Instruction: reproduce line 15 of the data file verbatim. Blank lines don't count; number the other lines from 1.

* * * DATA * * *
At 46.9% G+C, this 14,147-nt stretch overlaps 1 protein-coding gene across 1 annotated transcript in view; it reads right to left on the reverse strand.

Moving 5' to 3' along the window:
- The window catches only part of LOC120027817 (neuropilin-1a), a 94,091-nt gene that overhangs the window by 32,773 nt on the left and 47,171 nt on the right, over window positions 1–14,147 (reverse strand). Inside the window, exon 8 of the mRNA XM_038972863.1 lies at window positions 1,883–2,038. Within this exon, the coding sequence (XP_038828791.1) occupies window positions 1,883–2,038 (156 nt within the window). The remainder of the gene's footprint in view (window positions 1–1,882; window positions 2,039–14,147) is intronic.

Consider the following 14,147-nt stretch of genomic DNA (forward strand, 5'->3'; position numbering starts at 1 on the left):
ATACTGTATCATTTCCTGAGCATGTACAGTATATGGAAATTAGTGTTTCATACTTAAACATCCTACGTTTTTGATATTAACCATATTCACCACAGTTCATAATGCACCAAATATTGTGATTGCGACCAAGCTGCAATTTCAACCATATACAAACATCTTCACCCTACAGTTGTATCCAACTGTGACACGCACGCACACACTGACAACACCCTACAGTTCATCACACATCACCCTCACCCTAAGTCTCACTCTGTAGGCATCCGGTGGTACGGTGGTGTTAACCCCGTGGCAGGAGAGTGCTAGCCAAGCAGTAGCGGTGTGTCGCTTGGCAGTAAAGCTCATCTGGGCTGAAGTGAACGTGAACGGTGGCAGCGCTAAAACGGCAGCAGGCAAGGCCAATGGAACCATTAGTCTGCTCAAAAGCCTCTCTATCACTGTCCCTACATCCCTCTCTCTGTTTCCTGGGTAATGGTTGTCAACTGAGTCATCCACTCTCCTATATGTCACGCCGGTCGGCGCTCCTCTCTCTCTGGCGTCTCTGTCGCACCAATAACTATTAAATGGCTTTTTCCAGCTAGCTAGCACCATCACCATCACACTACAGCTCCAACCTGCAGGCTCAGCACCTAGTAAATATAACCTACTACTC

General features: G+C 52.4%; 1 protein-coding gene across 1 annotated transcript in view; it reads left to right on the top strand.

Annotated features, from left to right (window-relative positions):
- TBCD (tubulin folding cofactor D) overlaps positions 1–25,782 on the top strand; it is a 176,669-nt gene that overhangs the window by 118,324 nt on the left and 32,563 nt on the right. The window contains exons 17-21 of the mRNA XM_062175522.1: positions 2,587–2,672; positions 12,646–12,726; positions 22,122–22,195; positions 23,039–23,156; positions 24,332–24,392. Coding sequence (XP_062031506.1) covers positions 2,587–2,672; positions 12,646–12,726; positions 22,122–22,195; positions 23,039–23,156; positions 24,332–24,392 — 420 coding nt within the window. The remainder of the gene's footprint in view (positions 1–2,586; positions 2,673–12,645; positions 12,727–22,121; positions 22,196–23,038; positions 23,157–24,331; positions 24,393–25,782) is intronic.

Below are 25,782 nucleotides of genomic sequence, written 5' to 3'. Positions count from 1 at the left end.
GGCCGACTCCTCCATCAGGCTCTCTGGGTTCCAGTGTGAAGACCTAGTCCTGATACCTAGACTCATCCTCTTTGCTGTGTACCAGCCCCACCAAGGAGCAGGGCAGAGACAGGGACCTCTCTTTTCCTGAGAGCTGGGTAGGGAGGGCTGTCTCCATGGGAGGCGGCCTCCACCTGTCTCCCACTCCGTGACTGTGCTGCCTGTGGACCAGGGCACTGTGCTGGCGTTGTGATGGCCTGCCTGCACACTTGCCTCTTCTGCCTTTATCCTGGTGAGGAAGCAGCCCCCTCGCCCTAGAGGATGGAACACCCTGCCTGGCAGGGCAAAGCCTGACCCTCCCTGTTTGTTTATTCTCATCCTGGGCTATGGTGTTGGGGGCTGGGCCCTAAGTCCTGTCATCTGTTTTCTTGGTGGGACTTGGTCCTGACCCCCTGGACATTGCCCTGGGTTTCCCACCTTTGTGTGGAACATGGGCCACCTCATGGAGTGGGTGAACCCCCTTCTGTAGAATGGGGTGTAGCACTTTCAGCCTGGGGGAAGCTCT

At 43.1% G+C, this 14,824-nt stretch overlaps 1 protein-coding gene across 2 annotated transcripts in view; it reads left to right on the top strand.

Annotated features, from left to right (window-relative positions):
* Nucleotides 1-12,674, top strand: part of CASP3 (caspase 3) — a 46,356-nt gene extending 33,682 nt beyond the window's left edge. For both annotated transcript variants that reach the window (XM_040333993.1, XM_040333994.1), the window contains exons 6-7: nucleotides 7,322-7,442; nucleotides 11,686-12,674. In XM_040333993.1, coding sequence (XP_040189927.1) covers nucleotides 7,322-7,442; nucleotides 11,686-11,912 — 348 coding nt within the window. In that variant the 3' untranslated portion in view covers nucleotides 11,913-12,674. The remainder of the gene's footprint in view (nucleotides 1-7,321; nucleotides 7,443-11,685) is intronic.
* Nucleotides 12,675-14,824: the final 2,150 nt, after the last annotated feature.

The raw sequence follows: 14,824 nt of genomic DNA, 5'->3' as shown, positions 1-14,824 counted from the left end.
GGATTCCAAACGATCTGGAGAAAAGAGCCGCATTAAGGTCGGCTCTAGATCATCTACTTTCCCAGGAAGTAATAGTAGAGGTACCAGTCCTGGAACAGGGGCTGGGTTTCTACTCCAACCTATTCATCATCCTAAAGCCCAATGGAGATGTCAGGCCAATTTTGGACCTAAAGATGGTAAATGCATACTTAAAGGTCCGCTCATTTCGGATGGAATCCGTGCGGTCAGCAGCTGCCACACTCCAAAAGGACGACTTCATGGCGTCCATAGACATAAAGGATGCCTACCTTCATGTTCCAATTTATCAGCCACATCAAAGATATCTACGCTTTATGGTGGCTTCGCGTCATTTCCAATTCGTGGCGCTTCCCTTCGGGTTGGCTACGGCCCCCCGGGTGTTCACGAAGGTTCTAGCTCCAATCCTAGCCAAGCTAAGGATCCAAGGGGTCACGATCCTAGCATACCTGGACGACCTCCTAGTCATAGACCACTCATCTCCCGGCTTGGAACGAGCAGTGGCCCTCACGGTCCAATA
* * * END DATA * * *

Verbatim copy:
The raw sequence follows: 14,824 nt of genomic DNA, 5'->3' as shown, positions 1-14,824 counted from the left end.